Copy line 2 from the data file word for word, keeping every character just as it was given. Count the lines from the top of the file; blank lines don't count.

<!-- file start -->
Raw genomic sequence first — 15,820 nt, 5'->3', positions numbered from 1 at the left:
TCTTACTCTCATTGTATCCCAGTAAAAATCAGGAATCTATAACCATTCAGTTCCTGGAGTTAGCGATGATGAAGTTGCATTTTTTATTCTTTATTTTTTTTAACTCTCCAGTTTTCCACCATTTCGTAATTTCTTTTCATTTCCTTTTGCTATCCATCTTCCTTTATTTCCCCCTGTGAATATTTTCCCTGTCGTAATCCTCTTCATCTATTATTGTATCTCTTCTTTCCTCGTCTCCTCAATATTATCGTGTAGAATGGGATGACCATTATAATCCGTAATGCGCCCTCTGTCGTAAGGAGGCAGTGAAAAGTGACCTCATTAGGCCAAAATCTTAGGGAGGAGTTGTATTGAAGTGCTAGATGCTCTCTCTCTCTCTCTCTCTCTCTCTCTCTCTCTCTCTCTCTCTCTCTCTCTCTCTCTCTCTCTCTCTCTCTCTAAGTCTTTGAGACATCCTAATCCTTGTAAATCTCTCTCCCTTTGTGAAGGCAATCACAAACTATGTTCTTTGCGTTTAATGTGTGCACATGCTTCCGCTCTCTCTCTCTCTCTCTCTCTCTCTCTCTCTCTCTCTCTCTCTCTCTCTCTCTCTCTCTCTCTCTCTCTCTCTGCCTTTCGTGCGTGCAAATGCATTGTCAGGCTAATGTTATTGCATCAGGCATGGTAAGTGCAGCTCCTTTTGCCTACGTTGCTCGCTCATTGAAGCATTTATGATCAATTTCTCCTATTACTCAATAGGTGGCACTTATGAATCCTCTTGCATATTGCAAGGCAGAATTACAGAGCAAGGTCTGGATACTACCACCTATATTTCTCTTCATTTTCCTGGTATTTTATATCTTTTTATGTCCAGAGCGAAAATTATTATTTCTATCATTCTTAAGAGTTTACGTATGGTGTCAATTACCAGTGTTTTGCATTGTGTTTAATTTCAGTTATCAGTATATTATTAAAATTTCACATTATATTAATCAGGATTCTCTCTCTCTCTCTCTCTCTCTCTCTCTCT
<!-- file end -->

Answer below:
TCTTACTCTCATTGTATCCCAGTAAAAATCAGGAATCTATAACCATTCAGTTCCTGGAGTTAGCGATGATGAAGTTGCATTTTTTATTCTTTATTTTTTTTAACTCTCCAGTTTTCCACCATTTCGTAATTTCTTTTCATTTCCTTTTGCTATCCATCTTCCTTTATTTCCCCCTGTGAATATTTTCCCTGTCGTAATCCTCTTCATCTATTATTGTATCTCTTCTTTCCTCGTCTCCTCAATATTATCGTGTAGAATGGGATGACCATTATAATCCGTAATGCGCCCTCTGTCGTAAGGAGGCAGTGAAAAGTGACCTCATTAGGCCAAAATCTTAGGGAGGAGTTGTATTGAAGTGCTAGATGCTCTCTCTCTCTCTCTCTCTCTCTCTCTCTCTCTCTCTCTCTCTCTCTCTCTCTCTCTCTCTCTCTCTCTCTCTAAGTCTTTGAGACATCCTAATCCTTGTAAATCTCTCTCCCTTTGTGAAGGCAATCACAAACTATGTTCTTTGCGTTTAATGTGTGCACATGCTTCCGCTCTCTCTCTCTCTCTCTCTCTCTCTCTCTCTCTCTCTCTCTCTCTCTCTCTCTCTCTCTCTCTCTCTCTCTCTGCCTTTCGTGCGTGCAAATGCATTGTCAGGCTAATGTTATTGCATCAGGCATGGTAAGTGCAGCTCCTTTTGCCTACGTTGCTCGCTCATTGAAGCATTTATGATCAATTTCTCCTATTACTCAATAGGTGGCACTTATGAATCCTCTTGCATATTGCAAGGCAGAATTACAGAGCAAGGTCTGGATACTACCACCTATATTTCTCTTCATTTTCCTGGTATTTTATATCTTTTTATGTCCAGAGCGAAAATTATTATTTCTATCATTCTTAAGAGTTTACGTATGGTGTCAATTACCAGTGTTTTGCATTGTGTTTAATTTCAGTTATCAGTATATTATTAAAATTTCACATTATATTAATCAGGATTCTCTCTCTCTCTCTCTCTCTCTCTCTCTCT